Netflix, the giant streaming firm with 152 million subscribers around the world, faces a serious commercial challenge from November 12th when Disney weighs into the world of streaming with its Disney Plus service.
Not only will Disney’s offering be cheaper in the US, at just $7 a month against Netflix’s $13 for its basic plan, it also will be able to offer a mammoth library of kids’ and family content, shows and films that in many cases have already proven themselves as children’s favourites.
These include 7,500 episodes of old Disney TV shows, 25 original series, Marvel movies, National Geographic specials, 30 seasons of The Simpsons and the entire Disney-Pixar-Lucasfilm library.
While Netflix has already built a solid base as a streamer of children’s content, much of its most popular shows and movies have been supplied by Disney, the New York Times reports. As licences run out, that content will no longer be made available, but will be streamed instead by Disney.
Netflix, though, has prepared for the battle ahead by gathering an army of kids’ and family content makers and building an arsenal of fresh material, much of it being made by already commercially proven creatives, with a several key executives having decamped from Disney.
Kids’ content is hugely important to Netflix, as some 60% of the company’s global audience watch children and family content on a monthly basis. In total, the New York Times reports, Netflix has spent billions on its push into children and family content.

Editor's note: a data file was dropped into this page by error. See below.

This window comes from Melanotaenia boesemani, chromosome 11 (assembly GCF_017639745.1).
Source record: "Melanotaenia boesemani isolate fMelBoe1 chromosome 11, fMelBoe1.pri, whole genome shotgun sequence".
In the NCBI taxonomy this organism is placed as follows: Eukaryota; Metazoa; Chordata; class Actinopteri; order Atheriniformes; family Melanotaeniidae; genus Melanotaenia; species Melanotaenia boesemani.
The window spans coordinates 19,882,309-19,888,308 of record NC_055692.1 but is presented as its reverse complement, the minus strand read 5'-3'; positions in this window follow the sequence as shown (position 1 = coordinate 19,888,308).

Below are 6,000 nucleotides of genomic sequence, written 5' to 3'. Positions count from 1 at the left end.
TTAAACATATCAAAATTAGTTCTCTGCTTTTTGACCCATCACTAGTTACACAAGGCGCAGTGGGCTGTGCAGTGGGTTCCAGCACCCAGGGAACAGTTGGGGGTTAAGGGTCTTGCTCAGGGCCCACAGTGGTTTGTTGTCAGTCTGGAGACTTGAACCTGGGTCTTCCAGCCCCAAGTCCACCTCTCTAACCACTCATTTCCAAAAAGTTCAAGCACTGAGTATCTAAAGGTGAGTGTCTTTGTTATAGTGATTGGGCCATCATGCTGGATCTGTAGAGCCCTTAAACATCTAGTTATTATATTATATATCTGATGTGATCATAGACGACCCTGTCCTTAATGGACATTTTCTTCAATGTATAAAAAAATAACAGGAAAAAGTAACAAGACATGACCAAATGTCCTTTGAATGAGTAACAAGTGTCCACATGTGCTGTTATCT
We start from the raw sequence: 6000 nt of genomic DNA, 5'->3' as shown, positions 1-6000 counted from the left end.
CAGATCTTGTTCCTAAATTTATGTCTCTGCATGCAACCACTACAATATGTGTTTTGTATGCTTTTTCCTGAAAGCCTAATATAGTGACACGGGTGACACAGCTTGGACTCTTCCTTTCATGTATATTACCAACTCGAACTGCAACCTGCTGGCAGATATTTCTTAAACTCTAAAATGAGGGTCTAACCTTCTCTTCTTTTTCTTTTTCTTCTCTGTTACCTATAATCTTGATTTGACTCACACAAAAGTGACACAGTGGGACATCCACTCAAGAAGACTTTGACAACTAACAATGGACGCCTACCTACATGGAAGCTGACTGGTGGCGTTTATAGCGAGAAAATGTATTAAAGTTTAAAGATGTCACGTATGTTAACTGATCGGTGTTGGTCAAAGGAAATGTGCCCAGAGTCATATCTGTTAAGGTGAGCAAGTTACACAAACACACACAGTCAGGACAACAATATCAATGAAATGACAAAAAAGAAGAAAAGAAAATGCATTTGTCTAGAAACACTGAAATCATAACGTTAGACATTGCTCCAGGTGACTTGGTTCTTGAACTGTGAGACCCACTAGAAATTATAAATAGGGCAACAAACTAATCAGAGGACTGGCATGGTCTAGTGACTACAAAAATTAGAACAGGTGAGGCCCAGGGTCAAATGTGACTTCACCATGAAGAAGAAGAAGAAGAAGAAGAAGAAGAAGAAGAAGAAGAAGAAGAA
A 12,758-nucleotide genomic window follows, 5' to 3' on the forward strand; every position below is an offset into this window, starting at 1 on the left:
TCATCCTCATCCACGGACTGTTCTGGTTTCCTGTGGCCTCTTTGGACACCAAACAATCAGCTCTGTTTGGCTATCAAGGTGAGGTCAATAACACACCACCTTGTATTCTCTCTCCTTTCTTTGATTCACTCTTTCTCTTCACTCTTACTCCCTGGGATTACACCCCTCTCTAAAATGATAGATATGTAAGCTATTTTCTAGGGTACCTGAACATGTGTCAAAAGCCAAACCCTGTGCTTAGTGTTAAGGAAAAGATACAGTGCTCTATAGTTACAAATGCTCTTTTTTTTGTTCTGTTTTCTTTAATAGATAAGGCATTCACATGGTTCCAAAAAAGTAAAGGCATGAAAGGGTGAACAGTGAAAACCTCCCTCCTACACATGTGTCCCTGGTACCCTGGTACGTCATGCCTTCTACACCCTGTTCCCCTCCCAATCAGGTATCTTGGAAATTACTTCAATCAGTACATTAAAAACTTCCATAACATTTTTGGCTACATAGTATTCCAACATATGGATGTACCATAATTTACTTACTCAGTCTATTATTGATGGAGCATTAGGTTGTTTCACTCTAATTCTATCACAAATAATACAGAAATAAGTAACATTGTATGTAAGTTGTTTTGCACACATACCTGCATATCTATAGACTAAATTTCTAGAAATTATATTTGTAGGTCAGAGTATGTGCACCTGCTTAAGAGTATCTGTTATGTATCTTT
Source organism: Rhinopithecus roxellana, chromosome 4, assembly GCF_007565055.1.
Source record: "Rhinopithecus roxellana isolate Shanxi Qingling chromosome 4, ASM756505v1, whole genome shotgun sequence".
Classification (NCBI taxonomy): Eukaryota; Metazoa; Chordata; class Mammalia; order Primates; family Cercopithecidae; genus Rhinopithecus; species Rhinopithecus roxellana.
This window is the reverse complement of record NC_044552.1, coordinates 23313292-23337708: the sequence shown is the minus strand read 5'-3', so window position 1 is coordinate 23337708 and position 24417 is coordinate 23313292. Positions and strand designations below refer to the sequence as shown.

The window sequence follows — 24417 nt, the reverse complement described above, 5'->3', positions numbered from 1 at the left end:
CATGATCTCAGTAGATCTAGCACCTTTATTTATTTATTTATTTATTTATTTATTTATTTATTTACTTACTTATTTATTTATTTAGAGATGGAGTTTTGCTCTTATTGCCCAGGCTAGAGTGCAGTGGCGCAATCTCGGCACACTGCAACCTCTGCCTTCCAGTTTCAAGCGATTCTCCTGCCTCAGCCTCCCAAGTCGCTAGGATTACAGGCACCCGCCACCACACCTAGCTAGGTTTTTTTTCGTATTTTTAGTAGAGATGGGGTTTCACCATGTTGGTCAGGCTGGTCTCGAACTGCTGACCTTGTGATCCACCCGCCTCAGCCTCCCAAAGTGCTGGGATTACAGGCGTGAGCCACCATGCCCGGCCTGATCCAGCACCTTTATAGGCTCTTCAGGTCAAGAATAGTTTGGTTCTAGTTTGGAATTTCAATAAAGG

It recently bought the rights to animated versions of NBCUniversal’s “Jurassic Park” and “Fast and Furious” franchises. It has also acquired rights to the “Chronicles of Narnia” and “Baby-Sitters Club” books, and made a deal with Roald Dahl’s widow to “reimagine and extend” classics like “Charlie and the Chocolate Factory”.
Much of Netflix’s original content for families and children has only recently started to appear. And its first animated movie, “Klaus”, will show on November 15th, just three days after Disney enters the streaming market.
The company may also have to fight on multiple fronts: besides Disney, it faces competition from Apple Plus, which launches on November 1st and will offer animated series, and HBO Max, the soon-to-launch app from WarnerMedia, which will offer streaming of more than 4,500 episodes of Sesame Street.
Sourced from New York Times; additional content by WARC staff